Private Equity Inflow ’May Support Rand’
Thursday, October 5, 2006
PRIVATE equity investment flows into SA over the next couple of years are expected to help support the rand and partly compensate for a drop in foreign direct investment, according to experts.
Following a surge in investment over the past couple of years, driven by deals such as Barclays’ purchase of a majority stake in Absa and Vodafone’s purchase of a further stake in Vodacom, it was feared that foreign direct investment would dry up.
However, this could be supplemented by private equity flows, which will help to fund SA’s large current account deficit.
Rod Evison, Africa portfolio director for CDC, said an estimated R30bn-R40bn was available for private equity investment in SA. Research showed about 60%-70% of that would come from foreign investors, he said. However, due to the nature of the industry, the money would not be invested immediately but over the course of the next two to three years.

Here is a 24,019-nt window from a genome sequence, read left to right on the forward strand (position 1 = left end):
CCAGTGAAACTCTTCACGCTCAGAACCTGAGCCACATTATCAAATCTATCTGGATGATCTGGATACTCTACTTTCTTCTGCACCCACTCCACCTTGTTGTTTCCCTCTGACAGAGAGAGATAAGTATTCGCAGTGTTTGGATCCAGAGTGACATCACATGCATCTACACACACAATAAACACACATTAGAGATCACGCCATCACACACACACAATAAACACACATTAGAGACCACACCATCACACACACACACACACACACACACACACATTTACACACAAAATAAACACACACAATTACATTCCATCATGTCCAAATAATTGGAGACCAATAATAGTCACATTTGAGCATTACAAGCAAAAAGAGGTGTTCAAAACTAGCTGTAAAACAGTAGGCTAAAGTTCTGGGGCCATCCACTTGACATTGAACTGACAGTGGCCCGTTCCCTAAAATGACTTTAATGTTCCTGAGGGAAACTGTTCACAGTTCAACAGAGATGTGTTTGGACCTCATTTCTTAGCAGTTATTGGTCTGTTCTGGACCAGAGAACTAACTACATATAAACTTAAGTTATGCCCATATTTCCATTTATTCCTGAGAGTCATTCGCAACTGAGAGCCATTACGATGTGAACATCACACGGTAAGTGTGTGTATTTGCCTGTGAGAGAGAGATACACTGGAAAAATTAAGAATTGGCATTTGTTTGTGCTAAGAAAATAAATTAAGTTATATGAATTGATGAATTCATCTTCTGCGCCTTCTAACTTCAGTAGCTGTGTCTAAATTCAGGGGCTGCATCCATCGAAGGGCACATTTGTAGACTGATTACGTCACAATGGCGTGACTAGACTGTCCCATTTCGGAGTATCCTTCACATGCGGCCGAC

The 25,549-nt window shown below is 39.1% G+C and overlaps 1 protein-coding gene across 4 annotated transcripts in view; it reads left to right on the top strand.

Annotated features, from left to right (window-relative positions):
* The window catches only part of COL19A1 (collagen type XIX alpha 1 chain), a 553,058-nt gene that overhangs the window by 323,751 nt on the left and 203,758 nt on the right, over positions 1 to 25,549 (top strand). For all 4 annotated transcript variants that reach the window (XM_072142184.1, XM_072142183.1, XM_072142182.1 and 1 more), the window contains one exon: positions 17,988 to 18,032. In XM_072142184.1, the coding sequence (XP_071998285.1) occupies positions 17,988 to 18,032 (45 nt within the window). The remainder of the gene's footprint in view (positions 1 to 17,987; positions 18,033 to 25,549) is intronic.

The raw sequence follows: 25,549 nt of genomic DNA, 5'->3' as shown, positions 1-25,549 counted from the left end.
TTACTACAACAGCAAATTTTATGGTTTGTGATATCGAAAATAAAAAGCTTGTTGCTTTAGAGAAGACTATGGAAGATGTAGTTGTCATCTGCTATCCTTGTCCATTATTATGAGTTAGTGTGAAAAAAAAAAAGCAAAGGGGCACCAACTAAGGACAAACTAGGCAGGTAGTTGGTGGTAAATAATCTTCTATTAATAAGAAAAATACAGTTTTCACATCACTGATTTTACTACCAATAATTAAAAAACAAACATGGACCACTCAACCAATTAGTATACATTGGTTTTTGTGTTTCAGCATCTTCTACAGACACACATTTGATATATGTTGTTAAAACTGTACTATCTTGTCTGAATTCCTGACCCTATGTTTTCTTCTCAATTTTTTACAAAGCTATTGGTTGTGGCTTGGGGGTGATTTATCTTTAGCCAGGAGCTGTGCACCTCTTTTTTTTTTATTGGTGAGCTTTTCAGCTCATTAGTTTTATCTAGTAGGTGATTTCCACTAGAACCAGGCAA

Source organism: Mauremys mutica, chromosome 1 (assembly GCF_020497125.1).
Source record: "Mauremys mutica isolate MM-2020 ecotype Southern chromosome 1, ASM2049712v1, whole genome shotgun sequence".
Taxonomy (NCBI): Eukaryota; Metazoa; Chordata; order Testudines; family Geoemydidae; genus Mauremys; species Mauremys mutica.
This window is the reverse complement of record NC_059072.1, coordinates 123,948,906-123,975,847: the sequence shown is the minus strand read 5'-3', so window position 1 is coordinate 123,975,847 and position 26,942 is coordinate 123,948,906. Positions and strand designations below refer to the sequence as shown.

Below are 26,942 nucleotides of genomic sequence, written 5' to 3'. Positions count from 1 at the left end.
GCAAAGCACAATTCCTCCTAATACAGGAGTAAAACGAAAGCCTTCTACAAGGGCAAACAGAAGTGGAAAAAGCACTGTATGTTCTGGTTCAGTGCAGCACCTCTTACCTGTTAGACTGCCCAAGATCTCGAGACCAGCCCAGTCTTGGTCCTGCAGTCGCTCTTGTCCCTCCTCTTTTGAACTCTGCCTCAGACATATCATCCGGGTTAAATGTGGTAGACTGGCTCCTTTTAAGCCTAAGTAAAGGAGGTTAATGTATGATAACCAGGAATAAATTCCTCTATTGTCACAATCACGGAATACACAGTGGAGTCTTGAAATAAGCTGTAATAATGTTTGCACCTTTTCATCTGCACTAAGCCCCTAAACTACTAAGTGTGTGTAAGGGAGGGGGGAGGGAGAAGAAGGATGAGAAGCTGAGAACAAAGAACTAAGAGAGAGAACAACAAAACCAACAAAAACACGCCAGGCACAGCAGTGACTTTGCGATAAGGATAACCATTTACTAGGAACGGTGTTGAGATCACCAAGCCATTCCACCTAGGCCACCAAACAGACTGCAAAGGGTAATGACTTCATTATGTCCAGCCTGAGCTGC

CDC is a development finance institution owned by the UK government. It invests in private equity funds in developing markets and poor countries.
Unlike portfolio flows into equity and bond markets, which can be short term in nature, private equity investments are generally longer term as investors exit their investments after five to 10 years. “That is a vote of confidence given that it is a long-term commitment,” Evison said.
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